How do you find the time to do all the things you do?

Pictured above: What I’d like to be doing right now.

I get asked this question a lot, and I think it’s worth exploring, because we all struggle to manage the demands on our time.

First, here’s what “all the things” has consisted of over the years. I did have a day job while I wrote my first three books, or for roughly the first seven years of my writing career. Because I had a salary coming in, I didn’t spend a penny that I earned as a writer. I put it all in a separate bank account that was not very easy to get to, and I saved it up with the idea that I’d quit my job when I had a year’s living expenses in the bank. That took seven years.

After that, my income was a mix of paid speaking gigs, a little freelance writing, a stint doing freelance copyrighting for a local company, and book advances and royalties. That went on for another ten years or so.

I should say that in all these early years, we lived in a small, rural town where the cost of living was low so we could buy a house.  This is a real trade-off. I missed out on networking opportunities, was not considered for regional prizes, etc, because I didn’t live near a city. Also, flying in and out for all the speaking gigs was more expensive and required more days away than it would have if I’d spent more on housing and lived in a city.

Today, “all the things I do” includes writing books, making art, teaching online, and doing some  Zoom events to take the place of in-person speaking gigs. That’s pretty much all I do, apart from getting myself fed, exercised, showered, dressed, etc. every day.

So the simple way to answer this is to say that I truly don’t have any other obligations or responsibilities. I no longer have a day job, and–this is important– I also don’t have any family responsibilities: I don’t have kids, and my husband is very self-sufficient. No one depends on me for their day-to-day existence. If you are responsible for earning a paycheck or keeping other human beings alive, that does make a difference in how much time you have to pursue creative endeavors. No getting around it.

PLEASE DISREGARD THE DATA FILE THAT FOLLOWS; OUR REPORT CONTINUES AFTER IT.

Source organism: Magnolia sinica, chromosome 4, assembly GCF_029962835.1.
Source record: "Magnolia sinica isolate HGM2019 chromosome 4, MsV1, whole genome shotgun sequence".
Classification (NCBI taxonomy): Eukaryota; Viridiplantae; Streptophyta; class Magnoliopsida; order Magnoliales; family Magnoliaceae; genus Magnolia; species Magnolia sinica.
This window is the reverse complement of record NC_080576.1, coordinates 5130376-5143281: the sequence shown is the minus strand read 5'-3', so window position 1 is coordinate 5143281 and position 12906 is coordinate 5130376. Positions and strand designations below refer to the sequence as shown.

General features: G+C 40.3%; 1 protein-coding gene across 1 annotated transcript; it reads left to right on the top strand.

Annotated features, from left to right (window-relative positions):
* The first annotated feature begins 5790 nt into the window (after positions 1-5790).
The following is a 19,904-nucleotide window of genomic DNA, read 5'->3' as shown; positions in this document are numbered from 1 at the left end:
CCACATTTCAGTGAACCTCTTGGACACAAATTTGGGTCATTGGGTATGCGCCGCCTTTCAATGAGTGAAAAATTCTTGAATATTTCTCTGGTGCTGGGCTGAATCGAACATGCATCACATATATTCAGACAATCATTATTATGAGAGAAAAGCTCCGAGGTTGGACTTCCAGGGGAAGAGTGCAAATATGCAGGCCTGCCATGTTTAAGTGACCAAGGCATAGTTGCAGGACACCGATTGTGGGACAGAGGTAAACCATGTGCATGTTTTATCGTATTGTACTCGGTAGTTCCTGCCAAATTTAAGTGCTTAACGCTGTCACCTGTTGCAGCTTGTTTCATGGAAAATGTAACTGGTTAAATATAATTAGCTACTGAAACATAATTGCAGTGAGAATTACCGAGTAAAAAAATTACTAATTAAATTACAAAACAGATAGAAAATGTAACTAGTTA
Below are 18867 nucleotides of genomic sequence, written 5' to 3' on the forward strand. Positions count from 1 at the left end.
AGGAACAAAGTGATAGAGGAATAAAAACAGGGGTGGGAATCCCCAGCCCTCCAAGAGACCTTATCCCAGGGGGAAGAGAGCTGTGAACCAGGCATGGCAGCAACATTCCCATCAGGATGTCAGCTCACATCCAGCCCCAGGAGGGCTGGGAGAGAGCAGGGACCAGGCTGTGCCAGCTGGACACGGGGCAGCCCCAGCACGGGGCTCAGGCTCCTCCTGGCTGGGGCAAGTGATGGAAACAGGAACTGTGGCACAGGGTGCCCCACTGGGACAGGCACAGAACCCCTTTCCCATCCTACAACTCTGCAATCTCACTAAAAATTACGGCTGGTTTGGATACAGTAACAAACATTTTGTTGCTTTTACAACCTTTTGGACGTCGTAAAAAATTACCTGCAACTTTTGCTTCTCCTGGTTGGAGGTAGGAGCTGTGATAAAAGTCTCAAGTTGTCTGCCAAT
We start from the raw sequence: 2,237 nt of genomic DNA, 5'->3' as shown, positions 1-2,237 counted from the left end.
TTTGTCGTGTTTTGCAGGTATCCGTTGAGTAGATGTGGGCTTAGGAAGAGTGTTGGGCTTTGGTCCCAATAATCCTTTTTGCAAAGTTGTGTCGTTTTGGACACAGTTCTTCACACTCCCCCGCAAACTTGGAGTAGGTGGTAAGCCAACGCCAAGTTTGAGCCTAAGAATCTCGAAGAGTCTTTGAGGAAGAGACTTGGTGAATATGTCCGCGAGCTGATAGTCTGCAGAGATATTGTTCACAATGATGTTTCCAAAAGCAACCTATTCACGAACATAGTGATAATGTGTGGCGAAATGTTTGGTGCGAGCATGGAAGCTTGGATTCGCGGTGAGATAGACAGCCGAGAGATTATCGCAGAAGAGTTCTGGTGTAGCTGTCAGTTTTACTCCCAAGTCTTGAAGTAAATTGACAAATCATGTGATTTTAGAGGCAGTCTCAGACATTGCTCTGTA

But the other answer is that I am sort of deliberate about how I structure my day. And I’ve figured out what kinds of things I can do and when I can do them throughout the day.

For instance, I don’t like to write in the mornings. Never have. So I write in the afternoons, after lunch. I paint in the mornings.

I know how to break a project down into bite-sized pieces and just do a little every day, knowing it will all add up. Writing a page a day gives me a book in a year. Spending an hour or two on a painting every morning gives me a new painting every few days.

And now that I’ve started to teach classes online, I’ve learned how to break that process down into smaller chunks and just do a little every day. (And by the way, I teach a class on developing good writing habits, which you can take on Skillshare or on Udemy , where I have made it part of a longer class on starting a book.)

I save up all that nonsensical admin work–answering emails, paying bills, etc–for late afternoon or evenings, when I’m too brain-dead to do anything interesting.

So how do I do what I do? A little at a time, and with the luxury of very few distractions.